Class episode 1: For Tonight We Might Die (22/10/2016)
‘It’s like the Hellmouth.’ 13 years after Buffy the Vampire Slayer ended, Doctor Who gets round to its own version, even channelling Welcome to the Hellmouth for the opening scenes of the Darla-esque Quill and a male student racing through dark school corridors – and the male student coming to a sticky end. And throughout the episode, writer Patrick Ness puts his cards on the table – within the opening five minutes there have been statements on race, class, gender and sexuality. This is a show that knows both its influences and its target demographic.
I’m less convinced how well these are matched – would late 2010s teenagers really be picking up on the Hellmouth comparisons? Sounds more like something a gay man approaching middle age might say. Comparisons to Buffy fall down because here there is no eponymous character, and I don’t know who our viewpoint, our Rose or Gwen or Maria, is supposed to be. It’s not Charlie, who’s more like Giles than any of the Buffy kids; it’s not the Willowy April (though she comes closest), or the Willowy Tanya, or the Xander-meets-Cordelia Ram, or the well-named spiky Quill. Ness is aiming for an ensemble, a Class if you like, which is fair enough. And so we find out key information about all the characters – April’s mum’s paralyzing car crash; Ram’s dad’s aspirational lifestyle; Tanya’s mum’s over-protectiveness; Matteusz’ parents religious objection to his homosexuality; Charlie’s dead mother. Everyone’s home life is complicated.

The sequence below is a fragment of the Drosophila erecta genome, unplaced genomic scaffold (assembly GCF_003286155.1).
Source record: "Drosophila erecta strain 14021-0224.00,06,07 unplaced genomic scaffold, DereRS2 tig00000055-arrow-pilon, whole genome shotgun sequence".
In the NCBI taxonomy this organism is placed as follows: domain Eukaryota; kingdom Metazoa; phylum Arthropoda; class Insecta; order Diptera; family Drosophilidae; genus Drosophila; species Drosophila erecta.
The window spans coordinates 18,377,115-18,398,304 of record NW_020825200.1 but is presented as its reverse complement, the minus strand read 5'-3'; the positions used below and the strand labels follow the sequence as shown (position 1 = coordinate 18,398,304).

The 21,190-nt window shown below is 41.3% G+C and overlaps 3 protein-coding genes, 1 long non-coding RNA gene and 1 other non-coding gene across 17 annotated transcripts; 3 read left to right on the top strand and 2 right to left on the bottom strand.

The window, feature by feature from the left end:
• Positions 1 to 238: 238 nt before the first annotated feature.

Alongside this, there’s a tonne of info-dump on backstory – the Shadow Kins’ genocide of the Rhodians; April sharing a heart with the Shadow Kin leader; the Cabinet of Souls (another Death in Heaven style artificial afterlife); the class (get it) politics and structure of Rhodia; Quill’s complicated and rulebound relationship with Charlie; Ram’s artificial leg. Basically, there’s a lot going on here, which isn’t necessarily a bad thing but given eight episodes to play with I’m not sure it all needed to be so front-loaded. The result, for me, is bewildering and difficult to get a grip on: I know everything about these people except why I should care.
So, dropping the Doctor in waving his flash new sonic screwdriver and instructing the viewers, ‘What an amazing team! You’ll be able to handle anything that Time throws at you’ feels like Ness trying to shortcut us deciding that for ourselves. That the Doctor then immediately moves onto something else is maybe a truer commentary on the show.
I did enjoy some of the links back to the parent series – June Hudson randomly showing up; the Headmaster from Series Eight; the Doctor pausing for a moment when he sees Clara’s name on the school’s memorial board.
Dr Who will return in The Return of Doctor Mysterio
Next Time: The Coach with the Dragon Tattoo